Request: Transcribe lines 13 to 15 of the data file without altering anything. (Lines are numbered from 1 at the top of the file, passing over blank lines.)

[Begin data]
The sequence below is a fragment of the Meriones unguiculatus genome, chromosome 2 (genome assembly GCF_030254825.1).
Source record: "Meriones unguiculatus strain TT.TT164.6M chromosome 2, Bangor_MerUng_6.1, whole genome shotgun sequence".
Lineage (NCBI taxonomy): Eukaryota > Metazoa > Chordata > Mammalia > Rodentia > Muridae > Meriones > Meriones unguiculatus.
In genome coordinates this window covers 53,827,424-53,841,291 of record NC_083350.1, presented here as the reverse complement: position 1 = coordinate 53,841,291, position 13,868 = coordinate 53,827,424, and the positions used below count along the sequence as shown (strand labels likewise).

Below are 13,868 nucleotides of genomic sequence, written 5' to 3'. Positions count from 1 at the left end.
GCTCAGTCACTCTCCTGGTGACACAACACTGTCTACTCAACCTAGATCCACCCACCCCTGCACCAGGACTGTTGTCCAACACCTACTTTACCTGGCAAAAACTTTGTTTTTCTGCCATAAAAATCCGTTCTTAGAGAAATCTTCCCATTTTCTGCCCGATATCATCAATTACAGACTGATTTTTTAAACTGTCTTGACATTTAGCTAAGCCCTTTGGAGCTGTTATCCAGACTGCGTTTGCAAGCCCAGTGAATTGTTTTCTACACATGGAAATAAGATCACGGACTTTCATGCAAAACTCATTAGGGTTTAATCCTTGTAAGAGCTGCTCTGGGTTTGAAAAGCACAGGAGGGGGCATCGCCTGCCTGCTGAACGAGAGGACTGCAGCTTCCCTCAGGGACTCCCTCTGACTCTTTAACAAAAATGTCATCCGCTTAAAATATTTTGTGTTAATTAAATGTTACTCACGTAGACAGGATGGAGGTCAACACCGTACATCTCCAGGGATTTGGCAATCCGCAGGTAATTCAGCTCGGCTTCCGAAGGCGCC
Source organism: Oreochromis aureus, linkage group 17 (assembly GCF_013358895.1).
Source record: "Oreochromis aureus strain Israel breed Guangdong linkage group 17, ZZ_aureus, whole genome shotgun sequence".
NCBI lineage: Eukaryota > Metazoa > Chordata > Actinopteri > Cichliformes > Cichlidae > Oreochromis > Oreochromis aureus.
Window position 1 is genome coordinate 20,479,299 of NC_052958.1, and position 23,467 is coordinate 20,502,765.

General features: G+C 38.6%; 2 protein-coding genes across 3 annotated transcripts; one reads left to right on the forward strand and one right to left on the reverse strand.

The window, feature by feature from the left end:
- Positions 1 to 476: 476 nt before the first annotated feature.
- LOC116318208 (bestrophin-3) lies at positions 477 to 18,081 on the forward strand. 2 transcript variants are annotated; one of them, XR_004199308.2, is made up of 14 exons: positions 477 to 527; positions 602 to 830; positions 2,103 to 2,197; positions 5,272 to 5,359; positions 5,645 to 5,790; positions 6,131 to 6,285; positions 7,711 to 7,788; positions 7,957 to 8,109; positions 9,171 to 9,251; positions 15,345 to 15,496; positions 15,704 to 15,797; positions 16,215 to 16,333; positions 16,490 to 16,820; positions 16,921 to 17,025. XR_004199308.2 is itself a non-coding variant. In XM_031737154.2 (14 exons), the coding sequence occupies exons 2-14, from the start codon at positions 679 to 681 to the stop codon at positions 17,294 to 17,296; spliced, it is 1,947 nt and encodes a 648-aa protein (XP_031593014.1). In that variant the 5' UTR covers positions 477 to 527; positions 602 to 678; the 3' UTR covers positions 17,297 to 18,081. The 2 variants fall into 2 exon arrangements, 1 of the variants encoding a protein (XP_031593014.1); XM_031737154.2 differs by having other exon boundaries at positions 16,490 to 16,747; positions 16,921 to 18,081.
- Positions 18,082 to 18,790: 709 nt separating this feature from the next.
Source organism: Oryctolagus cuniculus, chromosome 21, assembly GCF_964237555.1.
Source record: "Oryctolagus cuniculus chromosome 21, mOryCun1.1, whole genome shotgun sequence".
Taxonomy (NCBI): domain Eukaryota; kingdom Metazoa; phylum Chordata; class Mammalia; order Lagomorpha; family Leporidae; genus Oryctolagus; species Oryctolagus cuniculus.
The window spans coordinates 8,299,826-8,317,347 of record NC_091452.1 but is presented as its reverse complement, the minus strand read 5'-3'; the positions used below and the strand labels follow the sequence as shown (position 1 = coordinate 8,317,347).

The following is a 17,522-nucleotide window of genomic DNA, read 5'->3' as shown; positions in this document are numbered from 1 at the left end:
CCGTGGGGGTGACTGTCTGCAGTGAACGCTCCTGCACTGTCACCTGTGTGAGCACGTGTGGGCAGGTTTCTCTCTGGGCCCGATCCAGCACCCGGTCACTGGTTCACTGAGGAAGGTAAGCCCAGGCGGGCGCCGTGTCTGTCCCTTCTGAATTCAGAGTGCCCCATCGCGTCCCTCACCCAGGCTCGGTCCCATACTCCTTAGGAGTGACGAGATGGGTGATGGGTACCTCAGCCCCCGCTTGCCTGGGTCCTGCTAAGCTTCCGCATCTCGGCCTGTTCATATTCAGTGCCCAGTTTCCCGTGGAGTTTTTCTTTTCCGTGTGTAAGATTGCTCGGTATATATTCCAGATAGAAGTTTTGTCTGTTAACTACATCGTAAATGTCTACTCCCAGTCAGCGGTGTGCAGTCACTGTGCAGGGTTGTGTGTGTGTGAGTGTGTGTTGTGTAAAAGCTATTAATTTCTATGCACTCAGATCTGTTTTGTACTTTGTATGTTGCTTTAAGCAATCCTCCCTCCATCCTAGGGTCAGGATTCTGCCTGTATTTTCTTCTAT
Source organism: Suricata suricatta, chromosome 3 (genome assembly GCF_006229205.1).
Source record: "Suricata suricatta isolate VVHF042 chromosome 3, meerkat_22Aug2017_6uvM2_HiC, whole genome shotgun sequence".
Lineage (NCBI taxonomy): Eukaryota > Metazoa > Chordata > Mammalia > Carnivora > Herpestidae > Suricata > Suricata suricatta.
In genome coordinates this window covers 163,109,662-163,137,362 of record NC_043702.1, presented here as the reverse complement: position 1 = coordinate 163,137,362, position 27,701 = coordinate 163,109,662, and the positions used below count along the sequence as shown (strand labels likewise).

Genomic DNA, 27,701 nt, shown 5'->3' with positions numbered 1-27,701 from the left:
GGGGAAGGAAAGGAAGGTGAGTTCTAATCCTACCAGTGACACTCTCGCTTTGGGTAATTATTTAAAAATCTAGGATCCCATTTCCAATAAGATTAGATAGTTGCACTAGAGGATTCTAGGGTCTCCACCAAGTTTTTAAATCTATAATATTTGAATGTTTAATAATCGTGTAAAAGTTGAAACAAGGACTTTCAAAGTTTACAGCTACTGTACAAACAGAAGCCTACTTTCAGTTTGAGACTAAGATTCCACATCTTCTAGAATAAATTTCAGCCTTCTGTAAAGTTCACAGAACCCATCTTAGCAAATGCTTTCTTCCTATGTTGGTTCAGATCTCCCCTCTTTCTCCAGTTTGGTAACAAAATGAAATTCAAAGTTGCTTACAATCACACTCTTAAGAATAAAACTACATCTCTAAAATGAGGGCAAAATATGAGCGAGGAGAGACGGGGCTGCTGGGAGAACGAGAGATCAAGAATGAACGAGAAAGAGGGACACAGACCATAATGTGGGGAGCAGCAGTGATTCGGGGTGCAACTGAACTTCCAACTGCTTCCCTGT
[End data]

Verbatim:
- Positions 1 to 476: 476 nt before the first annotated feature.
- LOC116318208 (bestrophin-3) lies at positions 477 to 18,081 on the forward strand. 2 transcript variants are annotated; one of them, XR_004199308.2, is made up of 14 exons: positions 477 to 527; positions 602 to 830; positions 2,103 to 2,197; positions 5,272 to 5,359; positions 5,645 to 5,790; positions 6,131 to 6,285; positions 7,711 to 7,788; positions 7,957 to 8,109; positions 9,171 to 9,251; positions 15,345 to 15,496; positions 15,704 to 15,797; positions 16,215 to 16,333; positions 16,490 to 16,820; positions 16,921 to 17,025. XR_004199308.2 is itself a non-coding variant. In XM_031737154.2 (14 exons), the coding sequence occupies exons 2-14, from the start codon at positions 679 to 681 to the stop codon at positions 17,294 to 17,296; spliced, it is 1,947 nt and encodes a 648-aa protein (XP_031593014.1). In that variant the 5' UTR covers positions 477 to 527; positions 602 to 678; the 3' UTR covers positions 17,297 to 18,081. The 2 variants fall into 2 exon arrangements, 1 of the variants encoding a protein (XP_031593014.1); XM_031737154.2 differs by having other exon boundaries at positions 16,490 to 16,747; positions 16,921 to 18,081.
- Positions 18,082 to 18,790: 709 nt separating this feature from the next.